World Vision has trained and equipped 40 influencers, now deployed to their communities, for infection prevention and control interventions against the coronavirus (COVID-19) and Ebola.
The Channels of Hope trainees, comprising 32 faith leaders and eight World Vision staff, now understand how the coronavirus is spread and how to involve communities in propagating simple life-saving messages and practices, like washing hands, not touching one’s face and social distancing.
We cannot wait
“We cannot wait for the disease to get in the communities, in a country counting down to the official end of Ebola, before we can alert them to a new danger and what they can do to avoid it. This team of 40 are now certified to apply World Vision’s Channels of Hope methodology for community engagement and risk communication to save lives and secure children’s futures,” says World Vision’s national director to the DRC, Anne-Marie Connor.
“I have learned that the coronavirus is so different from Ebola. Detecting this disease is much more complex. And, to manage it, we need to act with utmost speed,” adds Pastor Jonathan Apua Mongelo of Goma.
“Without this training, I would have made some mistakes thinking I am helping my people. For example, I heard that if people take a lot of ginger, lemon and honey, they will not catch the disease. Thankfully, I now know that this is not true,” says Nénette Mwange, KAHOZI counsellor at the Catholic Mothers of St. Gabriel's Parish in Lubumbashi.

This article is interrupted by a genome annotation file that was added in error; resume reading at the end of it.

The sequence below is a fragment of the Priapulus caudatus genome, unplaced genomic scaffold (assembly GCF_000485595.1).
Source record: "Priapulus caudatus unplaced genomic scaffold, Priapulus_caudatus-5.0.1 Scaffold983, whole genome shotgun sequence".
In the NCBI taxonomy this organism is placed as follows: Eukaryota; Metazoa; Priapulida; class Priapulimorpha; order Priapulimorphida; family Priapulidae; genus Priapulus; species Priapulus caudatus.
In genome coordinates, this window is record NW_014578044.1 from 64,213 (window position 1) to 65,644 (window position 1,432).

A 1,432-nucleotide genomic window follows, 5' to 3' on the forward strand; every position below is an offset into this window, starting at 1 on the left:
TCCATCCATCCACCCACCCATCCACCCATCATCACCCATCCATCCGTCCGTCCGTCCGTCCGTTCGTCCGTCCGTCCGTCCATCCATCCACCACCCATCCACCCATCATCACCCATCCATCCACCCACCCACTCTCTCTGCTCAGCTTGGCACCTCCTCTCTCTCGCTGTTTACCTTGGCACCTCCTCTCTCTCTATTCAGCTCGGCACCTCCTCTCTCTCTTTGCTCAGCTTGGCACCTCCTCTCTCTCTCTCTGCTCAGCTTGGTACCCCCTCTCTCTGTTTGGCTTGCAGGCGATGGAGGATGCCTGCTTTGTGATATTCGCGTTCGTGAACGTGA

“Our discussions, as Muslim and Christian leaders, helped me learn that the creator calls upon us to do something to help the sick in our communities. I want people to get involved, but they also have to keep safe,” Imam Sadjey Juma of Masjid centre ville in Goma confers.
“Noting that Ebola has been recurring in the country, World Vision is part of a consortium engaged in the Johnson and Johnson Ebola vaccine deployment acceptance and compliance drive to protect populations against future infections. It will be unmanageable if Ebola and the coronavirus were to get into any community at the same time, let alone in the DRC,” warns Pastor Siyani Zimba, the trainer.
“This is a complex message that requires to be delivered by the right messengers. These faith leaders are influencers from within the communities. They speak the same language and understand the context, and that is why we choose to work with them from the very beginning,” Siyani adds.
We need to hurry
“The fight against COVID-19 will be much more difficult if we wait for people to get sick and flood hospitals where the availability of advanced equipment like ventilators to manage severe respiratory illness or even the diagnostic tests are non-existent. While no official figure currently exists or is published, some analysis puts the figure at only 65 ventilators (three of them pediatric) in the entire country – for a population of 80 million. We need to hurry,” Anne-Marie explains.
With the right support, INGOs can take action that will help save lives. DRC is one of the 17 priority countries in World Vision’s global coronavirus response plan, focused on prevention of transmission, supporting health responses, and caring for children made vulnerable by this crisis. We are working in collaboration with local authorities to fight diseases like coronavirus through integrated approaches of WaSH, food assistance, nutrition, IPC, and mental health and psychosocial support
Already, DRC is battling a measles outbreak, which has to date infected 320,000 people and killed 6,000 people (nearly three times the number of Ebola deaths). Several provinces are also facing unprecedented levels of malnutrition.
Also, the 2020 Humanitarian Response Plan identified 15.6 million people as in need of humanitarian assistance, 9.1 million of whom are children.
Every minute counts
World Vision’s Ebola response manager, Johnson Lafortune, asserts: “Responding to COVID-19 will be cheaper and easier if we can quickly invest in community efforts to stop the spread of this disease in the most vulnerable countries, many of which have weak health systems. This way we can safeguard our children. Every minute counts.”